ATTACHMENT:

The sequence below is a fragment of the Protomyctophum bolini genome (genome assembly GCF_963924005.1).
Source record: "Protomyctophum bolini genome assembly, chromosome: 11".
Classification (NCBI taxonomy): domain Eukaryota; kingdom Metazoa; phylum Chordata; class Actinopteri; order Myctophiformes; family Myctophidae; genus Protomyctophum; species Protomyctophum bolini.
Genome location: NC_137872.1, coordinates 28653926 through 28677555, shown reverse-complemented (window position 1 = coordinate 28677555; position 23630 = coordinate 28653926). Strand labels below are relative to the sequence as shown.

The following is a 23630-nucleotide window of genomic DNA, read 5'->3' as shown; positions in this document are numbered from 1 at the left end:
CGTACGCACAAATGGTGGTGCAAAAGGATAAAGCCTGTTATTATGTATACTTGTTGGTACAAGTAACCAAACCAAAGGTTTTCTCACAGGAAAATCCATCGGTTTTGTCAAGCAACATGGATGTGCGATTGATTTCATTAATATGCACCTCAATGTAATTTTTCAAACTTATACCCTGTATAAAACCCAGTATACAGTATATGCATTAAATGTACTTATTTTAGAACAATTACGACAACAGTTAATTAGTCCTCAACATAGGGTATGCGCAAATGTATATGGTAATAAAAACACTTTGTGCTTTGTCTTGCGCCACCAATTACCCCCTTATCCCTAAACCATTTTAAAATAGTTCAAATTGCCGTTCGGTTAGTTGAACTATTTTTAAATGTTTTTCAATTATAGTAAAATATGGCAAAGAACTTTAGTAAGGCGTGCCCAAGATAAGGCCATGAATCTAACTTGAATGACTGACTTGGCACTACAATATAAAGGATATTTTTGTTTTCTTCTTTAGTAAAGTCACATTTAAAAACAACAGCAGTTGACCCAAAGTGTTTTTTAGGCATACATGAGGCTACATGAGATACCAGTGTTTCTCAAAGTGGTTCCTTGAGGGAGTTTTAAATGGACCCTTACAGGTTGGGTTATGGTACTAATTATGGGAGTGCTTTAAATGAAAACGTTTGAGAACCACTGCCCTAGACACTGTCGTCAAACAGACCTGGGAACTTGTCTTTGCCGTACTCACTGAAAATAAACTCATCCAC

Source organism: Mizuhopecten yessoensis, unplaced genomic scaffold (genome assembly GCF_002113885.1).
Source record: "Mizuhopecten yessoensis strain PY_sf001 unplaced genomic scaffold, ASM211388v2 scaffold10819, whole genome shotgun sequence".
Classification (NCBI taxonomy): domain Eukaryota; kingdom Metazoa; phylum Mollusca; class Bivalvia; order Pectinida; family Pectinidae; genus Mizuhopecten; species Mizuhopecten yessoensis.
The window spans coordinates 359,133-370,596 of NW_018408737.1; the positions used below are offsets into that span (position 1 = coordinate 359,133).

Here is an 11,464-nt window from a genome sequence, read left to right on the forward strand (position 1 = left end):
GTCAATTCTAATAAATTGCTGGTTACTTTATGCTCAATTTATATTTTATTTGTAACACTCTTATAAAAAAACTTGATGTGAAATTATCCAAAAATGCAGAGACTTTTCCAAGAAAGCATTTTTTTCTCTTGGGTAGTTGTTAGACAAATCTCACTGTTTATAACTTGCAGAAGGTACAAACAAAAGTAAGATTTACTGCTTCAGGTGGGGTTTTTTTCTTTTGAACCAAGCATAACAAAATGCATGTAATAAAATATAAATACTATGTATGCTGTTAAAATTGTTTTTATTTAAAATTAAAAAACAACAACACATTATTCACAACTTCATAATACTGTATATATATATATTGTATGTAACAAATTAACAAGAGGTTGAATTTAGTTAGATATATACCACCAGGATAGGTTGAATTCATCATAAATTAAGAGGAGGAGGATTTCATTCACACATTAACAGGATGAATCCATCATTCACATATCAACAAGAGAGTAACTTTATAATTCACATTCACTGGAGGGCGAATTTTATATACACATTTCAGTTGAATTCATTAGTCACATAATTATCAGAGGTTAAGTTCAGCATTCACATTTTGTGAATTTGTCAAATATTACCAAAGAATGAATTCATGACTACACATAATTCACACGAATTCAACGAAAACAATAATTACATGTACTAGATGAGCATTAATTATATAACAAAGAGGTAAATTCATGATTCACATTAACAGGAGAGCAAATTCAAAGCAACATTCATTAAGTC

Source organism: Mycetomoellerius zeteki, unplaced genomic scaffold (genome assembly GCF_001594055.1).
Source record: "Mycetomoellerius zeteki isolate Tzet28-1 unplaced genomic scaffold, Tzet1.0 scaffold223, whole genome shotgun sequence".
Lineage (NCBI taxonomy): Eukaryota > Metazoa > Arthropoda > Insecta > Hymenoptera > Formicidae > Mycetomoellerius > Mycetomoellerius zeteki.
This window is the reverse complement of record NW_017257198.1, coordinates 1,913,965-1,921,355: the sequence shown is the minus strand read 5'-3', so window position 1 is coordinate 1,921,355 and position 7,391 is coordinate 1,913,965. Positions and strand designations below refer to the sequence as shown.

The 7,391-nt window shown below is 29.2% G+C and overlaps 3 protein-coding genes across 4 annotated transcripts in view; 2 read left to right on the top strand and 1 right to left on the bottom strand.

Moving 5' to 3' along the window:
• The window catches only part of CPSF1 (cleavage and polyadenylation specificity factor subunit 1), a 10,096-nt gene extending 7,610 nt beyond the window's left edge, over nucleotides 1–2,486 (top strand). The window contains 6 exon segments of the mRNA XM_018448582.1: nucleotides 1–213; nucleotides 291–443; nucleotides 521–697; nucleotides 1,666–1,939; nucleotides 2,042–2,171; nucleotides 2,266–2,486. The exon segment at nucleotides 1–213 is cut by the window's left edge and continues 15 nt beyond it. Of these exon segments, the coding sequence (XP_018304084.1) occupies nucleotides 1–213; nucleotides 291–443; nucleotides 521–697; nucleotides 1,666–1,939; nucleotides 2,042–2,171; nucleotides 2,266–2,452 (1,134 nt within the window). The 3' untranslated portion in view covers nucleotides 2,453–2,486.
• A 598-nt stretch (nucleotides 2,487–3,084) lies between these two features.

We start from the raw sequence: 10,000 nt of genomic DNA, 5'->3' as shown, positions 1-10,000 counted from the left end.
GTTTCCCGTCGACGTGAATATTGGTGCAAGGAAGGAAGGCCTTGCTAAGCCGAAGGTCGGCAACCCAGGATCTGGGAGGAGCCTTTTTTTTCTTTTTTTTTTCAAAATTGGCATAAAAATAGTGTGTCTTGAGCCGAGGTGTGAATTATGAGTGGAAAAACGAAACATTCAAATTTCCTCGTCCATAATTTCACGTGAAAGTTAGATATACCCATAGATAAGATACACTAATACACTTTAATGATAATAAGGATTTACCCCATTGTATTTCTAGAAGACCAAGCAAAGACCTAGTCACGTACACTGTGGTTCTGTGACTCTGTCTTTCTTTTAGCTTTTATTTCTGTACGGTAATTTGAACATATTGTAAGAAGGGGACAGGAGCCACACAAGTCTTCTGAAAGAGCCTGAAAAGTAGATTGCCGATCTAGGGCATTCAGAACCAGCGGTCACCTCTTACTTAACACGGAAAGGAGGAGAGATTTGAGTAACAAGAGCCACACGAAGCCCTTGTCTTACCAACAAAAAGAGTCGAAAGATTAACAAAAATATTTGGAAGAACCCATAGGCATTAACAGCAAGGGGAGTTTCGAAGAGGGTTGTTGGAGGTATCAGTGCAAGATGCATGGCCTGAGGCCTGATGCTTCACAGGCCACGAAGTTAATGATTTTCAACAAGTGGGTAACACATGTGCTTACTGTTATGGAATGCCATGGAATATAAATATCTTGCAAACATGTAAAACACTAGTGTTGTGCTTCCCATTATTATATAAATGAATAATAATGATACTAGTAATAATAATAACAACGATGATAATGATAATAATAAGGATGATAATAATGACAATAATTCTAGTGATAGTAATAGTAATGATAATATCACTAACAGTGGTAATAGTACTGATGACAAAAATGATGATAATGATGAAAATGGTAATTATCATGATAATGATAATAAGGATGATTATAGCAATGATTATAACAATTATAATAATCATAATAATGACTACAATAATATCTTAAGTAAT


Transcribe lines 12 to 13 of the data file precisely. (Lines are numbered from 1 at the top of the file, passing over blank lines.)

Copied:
GTCAATTCTAATAAATTGCTGGTTACTTTATGCTCAATTTATATTTTATTTGTAACACTCTTATAAAAAAACTTGATGTGAAATTATCCAAAAATGCAGAGACTTTTCCAAGAAAGCATTTTTTTCTCTTGGGTAGTTGTTAGACAAATCTCACTGTTTATAACTTGCAGAAGGTACAAACAAAAGTAAGATTTACTGCTTCAGGTGGGGTTTTTTTCTTTTGAACCAAGCATAACAAAATGCATGTAATAAAATATAAATACTATGTATGCTGTTAAAATTGTTTTTATTTAAAATTAAAAAACAACAACACATTATTCACAACTTCATAATACTGTATATATATATATTGTATGTAACAAATTAACAAGAGGTTGAATTTAGTTAGATATATACCACCAGGATAGGTTGAATTCATCATAAATTAAGAGGAGGAGGATTTCATTCACACATTAACAGGATGAATCCATCATTCACATATCAACAAGAGAGTAACTTTATAATTCACATTCACTGGAGGGCGAATTTTATATACACATTTCAGTTGAATTCATTAGTCACATAATTATCAGAGGTTAAGTTCAGCATTCACATTTTGTGAATTTGTCAAATATTACCAAAGAATGAATTCATGACTACACATAATTCACACGAATTCAACGAAAACAATAATTACATGTACTAGATGAGCATTAATTATATAACAAAGAGGTAAATTCATGATTCACATTAACAGGAGAGCAAATTCAAAGCAACATTCATTAAGTC

Source organism: Mycetomoellerius zeteki, unplaced genomic scaffold (genome assembly GCF_001594055.1).